Clucking sound wakes chick embryos
Chick embryos can be "woken up" in the egg long before hatching by rousing them with the sound of clucking hens, a study has shown.
The findings may have important implications for premature babies, researchers believe. "This work showed that embryo brains can function in a waking-like manner earlier than previously thought - well before birth," said study leader Dr Evan Balaban, from McGill University in Montreal, Canada.
"Like adult brains, embryo brains also have neural circuitry that monitors the environment to selectively wake the brain up during important events."
Dr Balaban's team devised experiments in which brain activity in unhatched chick embryos was monitored using an advanced PET (positron emission tomography) scanning technique.
The researchers found that during the final 20% of life before hatching, the chicks displayed brain activity that mirrored being asleep or awake. Wakefulness was only induced by "meaningful" recorded sounds of chickens clucking. "Non-vocal" noises had no effect.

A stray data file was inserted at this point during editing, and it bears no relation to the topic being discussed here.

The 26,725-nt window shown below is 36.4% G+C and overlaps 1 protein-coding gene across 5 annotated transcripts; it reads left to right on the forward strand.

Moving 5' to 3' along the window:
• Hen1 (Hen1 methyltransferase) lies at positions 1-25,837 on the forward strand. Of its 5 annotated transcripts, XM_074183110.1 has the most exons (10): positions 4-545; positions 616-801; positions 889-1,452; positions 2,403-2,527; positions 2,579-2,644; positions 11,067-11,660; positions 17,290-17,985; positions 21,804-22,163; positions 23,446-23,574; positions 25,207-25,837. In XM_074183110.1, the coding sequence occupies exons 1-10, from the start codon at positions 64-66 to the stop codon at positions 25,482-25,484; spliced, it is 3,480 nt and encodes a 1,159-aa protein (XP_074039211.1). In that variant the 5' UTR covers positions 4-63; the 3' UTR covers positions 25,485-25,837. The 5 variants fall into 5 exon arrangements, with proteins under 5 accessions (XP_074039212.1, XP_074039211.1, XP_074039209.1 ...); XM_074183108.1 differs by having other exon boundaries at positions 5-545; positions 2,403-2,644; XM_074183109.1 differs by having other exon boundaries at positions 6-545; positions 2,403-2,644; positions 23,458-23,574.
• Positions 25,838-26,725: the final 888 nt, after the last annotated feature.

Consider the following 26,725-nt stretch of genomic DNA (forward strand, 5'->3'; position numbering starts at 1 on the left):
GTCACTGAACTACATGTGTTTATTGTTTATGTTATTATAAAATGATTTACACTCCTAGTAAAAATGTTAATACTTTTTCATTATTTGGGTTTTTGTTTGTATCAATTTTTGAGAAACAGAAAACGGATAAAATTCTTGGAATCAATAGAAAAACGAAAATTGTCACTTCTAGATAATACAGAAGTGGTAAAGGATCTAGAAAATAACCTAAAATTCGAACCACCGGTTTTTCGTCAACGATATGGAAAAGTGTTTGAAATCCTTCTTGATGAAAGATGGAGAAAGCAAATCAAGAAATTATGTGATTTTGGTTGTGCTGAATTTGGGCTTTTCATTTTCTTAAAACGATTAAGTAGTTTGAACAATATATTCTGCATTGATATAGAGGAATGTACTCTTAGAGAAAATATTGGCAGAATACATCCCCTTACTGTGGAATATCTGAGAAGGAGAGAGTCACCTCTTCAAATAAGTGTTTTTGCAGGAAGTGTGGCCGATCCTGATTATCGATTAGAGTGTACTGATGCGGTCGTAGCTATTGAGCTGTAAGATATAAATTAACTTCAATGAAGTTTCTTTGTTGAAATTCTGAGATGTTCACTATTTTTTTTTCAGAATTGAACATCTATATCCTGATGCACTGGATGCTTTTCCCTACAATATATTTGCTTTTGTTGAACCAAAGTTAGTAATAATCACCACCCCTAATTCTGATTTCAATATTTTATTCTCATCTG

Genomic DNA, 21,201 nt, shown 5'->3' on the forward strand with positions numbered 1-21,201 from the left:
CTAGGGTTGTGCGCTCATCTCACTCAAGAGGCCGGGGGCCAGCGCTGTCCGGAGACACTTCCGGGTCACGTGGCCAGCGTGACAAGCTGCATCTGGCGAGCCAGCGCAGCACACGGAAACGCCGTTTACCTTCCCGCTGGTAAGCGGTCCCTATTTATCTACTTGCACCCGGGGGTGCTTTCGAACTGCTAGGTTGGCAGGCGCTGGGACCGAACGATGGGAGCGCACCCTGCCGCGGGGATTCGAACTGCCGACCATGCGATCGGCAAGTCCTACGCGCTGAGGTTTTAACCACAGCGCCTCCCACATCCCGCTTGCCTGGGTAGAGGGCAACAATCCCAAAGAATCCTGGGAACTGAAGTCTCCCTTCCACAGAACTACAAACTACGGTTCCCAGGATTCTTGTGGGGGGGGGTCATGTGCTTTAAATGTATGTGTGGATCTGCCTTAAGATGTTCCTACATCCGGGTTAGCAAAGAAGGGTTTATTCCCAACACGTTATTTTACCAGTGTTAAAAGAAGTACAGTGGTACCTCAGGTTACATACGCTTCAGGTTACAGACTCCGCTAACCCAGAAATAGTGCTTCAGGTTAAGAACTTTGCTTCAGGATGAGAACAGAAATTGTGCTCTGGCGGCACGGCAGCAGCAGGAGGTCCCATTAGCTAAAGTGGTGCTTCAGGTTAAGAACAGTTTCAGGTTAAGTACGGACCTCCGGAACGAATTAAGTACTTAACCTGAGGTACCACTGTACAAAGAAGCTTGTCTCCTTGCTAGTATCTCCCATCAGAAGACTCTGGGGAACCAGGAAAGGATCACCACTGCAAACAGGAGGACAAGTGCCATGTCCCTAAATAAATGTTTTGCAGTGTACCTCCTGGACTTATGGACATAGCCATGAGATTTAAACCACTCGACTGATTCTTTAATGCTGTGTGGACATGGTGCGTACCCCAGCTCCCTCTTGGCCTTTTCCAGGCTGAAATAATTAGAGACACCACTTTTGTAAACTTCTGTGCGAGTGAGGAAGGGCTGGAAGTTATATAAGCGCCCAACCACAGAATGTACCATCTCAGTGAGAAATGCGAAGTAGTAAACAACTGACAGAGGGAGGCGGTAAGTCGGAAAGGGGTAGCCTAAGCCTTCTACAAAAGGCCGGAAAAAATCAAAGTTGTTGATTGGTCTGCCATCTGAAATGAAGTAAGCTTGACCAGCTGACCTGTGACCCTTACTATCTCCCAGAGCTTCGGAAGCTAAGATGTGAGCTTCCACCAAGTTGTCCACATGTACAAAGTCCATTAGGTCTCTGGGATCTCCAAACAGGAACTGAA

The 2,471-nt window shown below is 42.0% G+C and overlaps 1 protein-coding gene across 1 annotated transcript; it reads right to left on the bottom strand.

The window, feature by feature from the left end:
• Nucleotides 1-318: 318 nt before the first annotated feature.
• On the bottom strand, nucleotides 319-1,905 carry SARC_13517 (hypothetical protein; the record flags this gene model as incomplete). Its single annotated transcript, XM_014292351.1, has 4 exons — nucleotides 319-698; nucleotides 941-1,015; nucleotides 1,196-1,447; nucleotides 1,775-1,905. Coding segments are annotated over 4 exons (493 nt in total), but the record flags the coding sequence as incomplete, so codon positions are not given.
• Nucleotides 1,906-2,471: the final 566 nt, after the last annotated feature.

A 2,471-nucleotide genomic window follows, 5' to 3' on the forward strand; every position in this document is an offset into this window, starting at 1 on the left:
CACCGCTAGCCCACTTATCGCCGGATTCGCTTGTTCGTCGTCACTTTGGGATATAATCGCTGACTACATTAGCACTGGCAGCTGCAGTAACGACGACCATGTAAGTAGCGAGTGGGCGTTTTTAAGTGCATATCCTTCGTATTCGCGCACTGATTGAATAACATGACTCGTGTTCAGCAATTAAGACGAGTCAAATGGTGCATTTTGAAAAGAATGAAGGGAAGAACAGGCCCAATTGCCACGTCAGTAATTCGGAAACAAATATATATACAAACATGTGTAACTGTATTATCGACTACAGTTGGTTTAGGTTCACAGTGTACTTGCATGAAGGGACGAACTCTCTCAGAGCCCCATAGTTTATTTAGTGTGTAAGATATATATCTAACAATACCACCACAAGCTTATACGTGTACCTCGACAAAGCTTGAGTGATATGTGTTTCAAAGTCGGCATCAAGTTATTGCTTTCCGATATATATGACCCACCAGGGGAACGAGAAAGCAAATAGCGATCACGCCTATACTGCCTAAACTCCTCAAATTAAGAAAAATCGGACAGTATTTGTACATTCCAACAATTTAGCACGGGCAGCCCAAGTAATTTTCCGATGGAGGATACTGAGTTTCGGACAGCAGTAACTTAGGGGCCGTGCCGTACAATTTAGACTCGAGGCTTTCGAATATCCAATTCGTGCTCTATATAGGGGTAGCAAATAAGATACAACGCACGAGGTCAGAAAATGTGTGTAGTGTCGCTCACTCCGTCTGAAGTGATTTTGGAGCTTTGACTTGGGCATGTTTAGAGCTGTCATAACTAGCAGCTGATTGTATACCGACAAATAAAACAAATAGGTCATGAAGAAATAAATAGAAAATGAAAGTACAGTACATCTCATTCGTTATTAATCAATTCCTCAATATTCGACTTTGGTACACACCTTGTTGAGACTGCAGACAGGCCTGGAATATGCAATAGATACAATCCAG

Prior to this point in development, embryos were in a state that was "neither like sleep nor waking", said Dr Balaban. It was more akin to being comatose, or under anaesthetic.
Another surprise was that while their higher brain regions were inactive, the chicks showed a lot of spontaneous movement. Once they reached the threshold of 80% of development, movement ceased as they entered a "sleep-like state". At the same time, their higher brain regions burst into activity.
"The last 30% of foetal brain development is a more interesting time than we previously thought, because it's when complex whole-brain functions that depend on co-ordination of widely separated brain areas first emerge," said Dr Balaban. "Embryos begin to cycle through a variety of brain states and are even capable of showing waking-like brain activity."
The findings, published in the journal Current Biology, may explain instances of complex foetal and pre-birth learning, he said.
Dr Balaban added: "It also raises questions about the longer-term developmental consequences that such brain activity may have, if it is induced before intrinsic brain wiring is sufficiently completed, for example, in babies born very prematurely. We are excited by the possibility that the techniques developed here can now be used to provide answers to these questions."